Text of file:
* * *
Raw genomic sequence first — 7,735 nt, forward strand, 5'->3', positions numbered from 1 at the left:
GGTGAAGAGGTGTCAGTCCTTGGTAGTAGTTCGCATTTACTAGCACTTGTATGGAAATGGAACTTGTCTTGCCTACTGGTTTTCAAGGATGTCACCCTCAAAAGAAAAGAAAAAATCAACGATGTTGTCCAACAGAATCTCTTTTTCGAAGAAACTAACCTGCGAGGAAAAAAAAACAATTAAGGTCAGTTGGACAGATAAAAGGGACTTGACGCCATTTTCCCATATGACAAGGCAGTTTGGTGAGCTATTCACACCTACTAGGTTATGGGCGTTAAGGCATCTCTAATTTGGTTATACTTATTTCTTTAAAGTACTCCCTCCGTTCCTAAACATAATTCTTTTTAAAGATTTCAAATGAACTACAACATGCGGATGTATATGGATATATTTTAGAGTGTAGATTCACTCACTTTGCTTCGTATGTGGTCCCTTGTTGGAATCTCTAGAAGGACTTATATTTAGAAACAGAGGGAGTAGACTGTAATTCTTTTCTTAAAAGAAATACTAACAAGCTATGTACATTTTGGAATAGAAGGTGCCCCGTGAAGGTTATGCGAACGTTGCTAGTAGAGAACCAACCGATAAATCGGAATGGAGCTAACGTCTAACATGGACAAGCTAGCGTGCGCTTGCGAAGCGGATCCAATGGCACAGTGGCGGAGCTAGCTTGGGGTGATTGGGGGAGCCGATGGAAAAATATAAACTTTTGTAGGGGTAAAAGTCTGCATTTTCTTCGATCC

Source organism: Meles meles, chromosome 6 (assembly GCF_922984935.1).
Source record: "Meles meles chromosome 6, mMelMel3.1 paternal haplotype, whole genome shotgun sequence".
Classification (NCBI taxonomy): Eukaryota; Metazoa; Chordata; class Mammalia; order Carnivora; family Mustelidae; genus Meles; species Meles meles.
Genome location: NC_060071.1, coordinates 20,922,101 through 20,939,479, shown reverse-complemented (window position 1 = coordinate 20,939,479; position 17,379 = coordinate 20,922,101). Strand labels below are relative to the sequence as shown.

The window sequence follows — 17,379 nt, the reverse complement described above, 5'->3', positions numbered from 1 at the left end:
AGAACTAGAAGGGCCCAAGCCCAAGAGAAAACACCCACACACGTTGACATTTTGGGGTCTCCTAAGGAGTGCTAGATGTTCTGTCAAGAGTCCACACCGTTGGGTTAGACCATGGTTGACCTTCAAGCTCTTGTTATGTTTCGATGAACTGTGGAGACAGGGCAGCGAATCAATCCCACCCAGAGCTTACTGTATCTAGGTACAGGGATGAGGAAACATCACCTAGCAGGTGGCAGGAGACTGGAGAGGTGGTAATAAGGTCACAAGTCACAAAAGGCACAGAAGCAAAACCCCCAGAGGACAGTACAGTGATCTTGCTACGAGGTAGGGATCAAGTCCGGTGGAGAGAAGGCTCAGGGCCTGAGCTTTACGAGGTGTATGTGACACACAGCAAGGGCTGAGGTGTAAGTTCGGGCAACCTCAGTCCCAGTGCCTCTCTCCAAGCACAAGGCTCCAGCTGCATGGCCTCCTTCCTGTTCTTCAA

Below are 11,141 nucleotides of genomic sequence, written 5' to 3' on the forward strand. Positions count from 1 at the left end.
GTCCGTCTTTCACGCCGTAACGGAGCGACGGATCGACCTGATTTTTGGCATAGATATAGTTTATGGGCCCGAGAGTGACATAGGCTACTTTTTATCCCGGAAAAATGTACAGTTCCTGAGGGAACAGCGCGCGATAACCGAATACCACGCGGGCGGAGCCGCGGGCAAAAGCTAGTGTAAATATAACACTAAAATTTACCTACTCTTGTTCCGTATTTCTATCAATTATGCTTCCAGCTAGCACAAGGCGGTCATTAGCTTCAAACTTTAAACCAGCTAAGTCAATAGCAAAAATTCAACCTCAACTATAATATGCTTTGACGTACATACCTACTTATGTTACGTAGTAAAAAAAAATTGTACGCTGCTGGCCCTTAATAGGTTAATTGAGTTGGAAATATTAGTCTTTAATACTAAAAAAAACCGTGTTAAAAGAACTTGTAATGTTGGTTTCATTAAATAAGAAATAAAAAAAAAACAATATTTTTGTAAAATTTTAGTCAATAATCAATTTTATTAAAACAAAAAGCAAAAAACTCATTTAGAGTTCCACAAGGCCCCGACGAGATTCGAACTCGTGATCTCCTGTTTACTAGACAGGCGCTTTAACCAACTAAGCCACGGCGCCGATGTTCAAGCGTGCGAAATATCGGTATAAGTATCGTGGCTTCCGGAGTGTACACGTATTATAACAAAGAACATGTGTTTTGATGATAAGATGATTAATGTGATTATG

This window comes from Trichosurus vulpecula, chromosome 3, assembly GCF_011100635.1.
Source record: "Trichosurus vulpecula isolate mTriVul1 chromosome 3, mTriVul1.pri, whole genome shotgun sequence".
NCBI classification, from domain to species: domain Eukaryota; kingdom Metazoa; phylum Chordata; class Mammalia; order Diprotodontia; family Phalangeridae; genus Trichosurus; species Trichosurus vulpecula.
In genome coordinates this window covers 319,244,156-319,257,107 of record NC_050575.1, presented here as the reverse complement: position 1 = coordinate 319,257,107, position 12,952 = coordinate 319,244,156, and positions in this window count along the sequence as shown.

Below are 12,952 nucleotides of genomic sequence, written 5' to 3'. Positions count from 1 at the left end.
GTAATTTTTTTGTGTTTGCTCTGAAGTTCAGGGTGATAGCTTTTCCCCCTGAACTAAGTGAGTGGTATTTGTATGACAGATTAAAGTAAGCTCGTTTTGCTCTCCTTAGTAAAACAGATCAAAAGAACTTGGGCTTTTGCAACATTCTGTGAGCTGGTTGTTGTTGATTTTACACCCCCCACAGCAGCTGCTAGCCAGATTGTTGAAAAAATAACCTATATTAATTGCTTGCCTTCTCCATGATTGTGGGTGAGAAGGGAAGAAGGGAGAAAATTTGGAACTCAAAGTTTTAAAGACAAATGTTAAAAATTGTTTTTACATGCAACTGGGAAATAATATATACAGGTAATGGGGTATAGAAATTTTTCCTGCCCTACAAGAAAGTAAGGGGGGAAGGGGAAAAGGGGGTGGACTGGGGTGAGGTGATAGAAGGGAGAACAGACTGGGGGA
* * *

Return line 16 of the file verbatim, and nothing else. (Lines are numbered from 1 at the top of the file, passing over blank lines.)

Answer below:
GTAATTTTTTTGTGTTTGCTCTGAAGTTCAGGGTGATAGCTTTTCCCCCTGAACTAAGTGAGTGGTATTTGTATGACAGATTAAAGTAAGCTCGTTTTGCTCTCCTTAGTAAAACAGATCAAAAGAACTTGGGCTTTTGCAACATTCTGTGAGCTGGTTGTTGTTGATTTTACACCCCCCACAGCAGCTGCTAGCCAGATTGTTGAAAAAATAACCTATATTAATTGCTTGCCTTCTCCATGATTGTGGGTGAGAAGGGAAGAAGGGAGAAAATTTGGAACTCAAAGTTTTAAAGACAAATGTTAAAAATTGTTTTTACATGCAACTGGGAAATAATATATACAGGTAATGGGGTATAGAAATTTTTCCTGCCCTACAAGAAAGTAAGGGGGGAAGGGGAAAAGGGGGTGGACTGGGGTGAGGTGATAGAAGGGAGAACAGACTGGGGGA